So that gets us back to the AP’s house and ready for Wednesday. What the hell happened on Wednesday? (I’m writing this on Friday morning, having written most of the previous account on Thursday, hence the title – it’d been a week since we left the Wonkey House. My memory is not top-notch at the best of times, and these, as has been mentioned, are not the best of times.) Ah yes. Mrs Dim has just reminded me that we hosted my Aunt Kathleen at the AP’s for lunch on Weds. She’s an amazing person who, at Eighty-odd (it’s not polite to give a lady’s age, you know) has got a hard-drive recorder, mobile phone, laptop and broadband connection, and has just bought a DVDR/Hard-drive combi as a backup recording system. I used to drop round to help sort out cables and fix the odd glitch. She’s a little apprehensive about us being so far away, even now she’s on e-mail. Anyway, she arrived in style, just an hour late, but moving fast, and we had a fun-filled lunch together… I think that was the third official “Final Goodbye” to Kathleen.

Before we knew it we were back in the car (with my Dad following along with more suitcases in his boot – still haven’t got those sorted!) and heading for Mrs Dim’s Parents. I wanted to call them the Other Aged Parents, but that makes the acronym OAPs…Oh well, if the cap fits…. The OAPs made us welcome, despite the fact that we filled their living room with suitcases. The weasels relaxed and we rejoiced in the fact that we would be sleeping in a bed that would still be our bed no matter what time of day it was. I got to grips with the computer we’d given the OAPs, trying to connect it up to the BT Home Hub they’d ordered. Now, I won’t say a word against BT. They’re a fine company, with many highly trained employees who work very hard. I’m just saying they wouldn’t come first in a backside finding competition if you gave them a map and a flashlight. On the plus side, the computer is connected to the internet. Most of the time. On the downside, despite every ADSL filter known to man, the phones don’t work anymore, and my laptop can’t pick up the wireless signal if it’s not in the same room as the Hub. Luckily for me, the guy down the road from the OAP’s house doesn’t believe in password protecting his wireless broadband. Bless him.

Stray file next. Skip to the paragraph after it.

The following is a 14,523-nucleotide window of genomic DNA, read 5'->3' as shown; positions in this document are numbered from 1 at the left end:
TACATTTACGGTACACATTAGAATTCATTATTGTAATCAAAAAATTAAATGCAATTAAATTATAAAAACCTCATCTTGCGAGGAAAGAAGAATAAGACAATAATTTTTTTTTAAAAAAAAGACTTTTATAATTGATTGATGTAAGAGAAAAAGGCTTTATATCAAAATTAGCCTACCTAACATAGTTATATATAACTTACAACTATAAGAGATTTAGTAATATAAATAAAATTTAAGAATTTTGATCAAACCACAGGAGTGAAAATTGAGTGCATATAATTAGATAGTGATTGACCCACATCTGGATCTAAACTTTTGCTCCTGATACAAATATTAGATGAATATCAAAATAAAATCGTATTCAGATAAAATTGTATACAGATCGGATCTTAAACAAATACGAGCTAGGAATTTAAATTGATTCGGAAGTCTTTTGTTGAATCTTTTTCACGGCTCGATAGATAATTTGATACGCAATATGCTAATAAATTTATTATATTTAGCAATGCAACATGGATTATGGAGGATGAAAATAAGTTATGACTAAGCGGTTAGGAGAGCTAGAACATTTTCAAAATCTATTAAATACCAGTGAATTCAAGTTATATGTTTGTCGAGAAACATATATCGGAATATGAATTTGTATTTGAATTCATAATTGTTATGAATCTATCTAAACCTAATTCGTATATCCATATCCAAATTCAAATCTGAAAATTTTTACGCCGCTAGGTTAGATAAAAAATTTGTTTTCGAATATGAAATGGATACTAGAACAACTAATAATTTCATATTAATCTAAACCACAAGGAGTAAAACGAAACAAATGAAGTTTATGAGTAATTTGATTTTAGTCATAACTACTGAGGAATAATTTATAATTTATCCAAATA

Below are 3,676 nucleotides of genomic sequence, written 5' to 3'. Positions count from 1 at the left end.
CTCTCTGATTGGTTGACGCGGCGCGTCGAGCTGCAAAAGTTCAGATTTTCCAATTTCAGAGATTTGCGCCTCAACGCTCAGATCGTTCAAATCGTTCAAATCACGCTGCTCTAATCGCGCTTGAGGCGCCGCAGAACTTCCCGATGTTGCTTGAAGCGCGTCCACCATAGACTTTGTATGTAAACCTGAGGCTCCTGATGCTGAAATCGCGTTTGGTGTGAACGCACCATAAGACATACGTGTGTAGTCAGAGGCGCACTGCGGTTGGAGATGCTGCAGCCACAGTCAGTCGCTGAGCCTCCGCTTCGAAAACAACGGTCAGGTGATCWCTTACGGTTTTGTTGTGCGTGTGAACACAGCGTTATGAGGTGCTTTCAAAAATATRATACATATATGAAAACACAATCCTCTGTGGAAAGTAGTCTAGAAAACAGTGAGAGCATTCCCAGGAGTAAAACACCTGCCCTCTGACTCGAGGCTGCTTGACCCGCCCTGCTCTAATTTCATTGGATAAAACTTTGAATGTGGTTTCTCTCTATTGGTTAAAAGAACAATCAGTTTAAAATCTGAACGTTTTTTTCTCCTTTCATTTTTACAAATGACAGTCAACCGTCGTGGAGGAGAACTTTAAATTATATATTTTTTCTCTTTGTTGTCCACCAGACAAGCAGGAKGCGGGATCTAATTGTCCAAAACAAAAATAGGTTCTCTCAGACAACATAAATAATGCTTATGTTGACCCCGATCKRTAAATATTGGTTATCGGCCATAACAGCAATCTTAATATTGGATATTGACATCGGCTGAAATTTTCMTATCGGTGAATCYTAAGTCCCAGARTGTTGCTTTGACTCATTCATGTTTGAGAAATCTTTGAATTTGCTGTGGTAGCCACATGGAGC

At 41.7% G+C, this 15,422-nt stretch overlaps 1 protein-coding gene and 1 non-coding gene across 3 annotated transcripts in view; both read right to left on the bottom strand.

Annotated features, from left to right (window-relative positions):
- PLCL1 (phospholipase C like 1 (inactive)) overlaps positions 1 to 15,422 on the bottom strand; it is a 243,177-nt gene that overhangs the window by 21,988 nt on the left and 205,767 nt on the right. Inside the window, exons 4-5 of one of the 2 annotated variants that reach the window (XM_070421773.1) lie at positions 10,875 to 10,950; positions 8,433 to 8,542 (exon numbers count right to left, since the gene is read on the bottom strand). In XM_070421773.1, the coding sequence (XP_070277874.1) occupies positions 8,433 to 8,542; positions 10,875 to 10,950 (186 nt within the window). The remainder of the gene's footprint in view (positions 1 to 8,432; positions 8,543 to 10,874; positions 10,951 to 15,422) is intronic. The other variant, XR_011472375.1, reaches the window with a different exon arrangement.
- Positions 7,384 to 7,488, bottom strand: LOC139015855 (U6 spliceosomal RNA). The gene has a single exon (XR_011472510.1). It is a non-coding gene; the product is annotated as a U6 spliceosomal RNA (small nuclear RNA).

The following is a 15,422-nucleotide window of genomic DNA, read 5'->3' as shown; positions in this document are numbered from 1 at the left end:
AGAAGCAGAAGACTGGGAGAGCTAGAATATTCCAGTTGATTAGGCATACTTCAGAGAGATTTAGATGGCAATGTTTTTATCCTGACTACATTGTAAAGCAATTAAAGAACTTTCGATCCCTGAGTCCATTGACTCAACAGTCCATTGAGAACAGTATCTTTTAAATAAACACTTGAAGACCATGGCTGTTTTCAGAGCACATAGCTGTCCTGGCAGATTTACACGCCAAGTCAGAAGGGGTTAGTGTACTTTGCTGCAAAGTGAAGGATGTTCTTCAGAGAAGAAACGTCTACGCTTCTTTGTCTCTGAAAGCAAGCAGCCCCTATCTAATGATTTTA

On Thursday we strode into the village and achieved many things, but the main point of the day was unwinding. The weasels played outside and took naps, and we drank more tea than was good for us and went to visit Great Gran. We’re starting to get that Holiday Feeling, the one we hoped we’d get as soon as the removers left.

Next Blog: The run up to the FLIGHT!